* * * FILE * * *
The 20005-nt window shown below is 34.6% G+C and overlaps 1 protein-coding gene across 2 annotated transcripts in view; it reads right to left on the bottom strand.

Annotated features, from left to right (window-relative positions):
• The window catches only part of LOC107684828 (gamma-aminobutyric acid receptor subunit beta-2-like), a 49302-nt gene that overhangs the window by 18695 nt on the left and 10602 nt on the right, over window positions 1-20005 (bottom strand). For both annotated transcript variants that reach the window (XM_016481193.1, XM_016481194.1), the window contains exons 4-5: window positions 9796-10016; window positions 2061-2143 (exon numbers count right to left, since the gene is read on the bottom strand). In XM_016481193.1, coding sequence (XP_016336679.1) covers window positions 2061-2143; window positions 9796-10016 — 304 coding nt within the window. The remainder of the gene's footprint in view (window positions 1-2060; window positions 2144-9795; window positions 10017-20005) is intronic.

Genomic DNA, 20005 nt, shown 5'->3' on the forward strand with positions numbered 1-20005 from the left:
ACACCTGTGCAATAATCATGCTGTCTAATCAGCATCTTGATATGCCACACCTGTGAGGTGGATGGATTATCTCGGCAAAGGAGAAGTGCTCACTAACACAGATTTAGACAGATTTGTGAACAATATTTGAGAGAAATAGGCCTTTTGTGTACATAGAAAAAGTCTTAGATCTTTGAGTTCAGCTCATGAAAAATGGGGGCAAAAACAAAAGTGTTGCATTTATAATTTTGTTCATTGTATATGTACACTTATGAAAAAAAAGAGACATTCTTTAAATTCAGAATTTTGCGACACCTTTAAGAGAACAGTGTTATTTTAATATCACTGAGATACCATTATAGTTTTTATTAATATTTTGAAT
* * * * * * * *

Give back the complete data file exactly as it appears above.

The 20005-nt window shown below is 34.6% G+C and overlaps 1 protein-coding gene across 2 annotated transcripts in view; it reads right to left on the bottom strand.

Annotated features, from left to right (window-relative positions):
• The window catches only part of LOC107684828 (gamma-aminobutyric acid receptor subunit beta-2-like), a 49302-nt gene that overhangs the window by 18695 nt on the left and 10602 nt on the right, over window positions 1-20005 (bottom strand). For both annotated transcript variants that reach the window (XM_016481193.1, XM_016481194.1), the window contains exons 4-5: window positions 9796-10016; window positions 2061-2143 (exon numbers count right to left, since the gene is read on the bottom strand). In XM_016481193.1, coding sequence (XP_016336679.1) covers window positions 2061-2143; window positions 9796-10016 — 304 coding nt within the window. The remainder of the gene's footprint in view (window positions 1-2060; window positions 2144-9795; window positions 10017-20005) is intronic.

Genomic DNA, 20005 nt, shown 5'->3' on the forward strand with positions numbered 1-20005 from the left:
ACACCTGTGCAATAATCATGCTGTCTAATCAGCATCTTGATATGCCACACCTGTGAGGTGGATGGATTATCTCGGCAAAGGAGAAGTGCTCACTAACACAGATTTAGACAGATTTGTGAACAATATTTGAGAGAAATAGGCCTTTTGTGTACATAGAAAAAGTCTTAGATCTTTGAGTTCAGCTCATGAAAAATGGGGGCAAAAACAAAAGTGTTGCATTTATAATTTTGTTCATTGTATATGTACACTTATGAAAAAAAAGAGACATTCTTTAAATTCAGAATTTTGCGACACCTTTAAGAGAACAGTGTTATTTTAATATCACTGAGATACCATTATAGTTTTTATTAATATTTTGAAT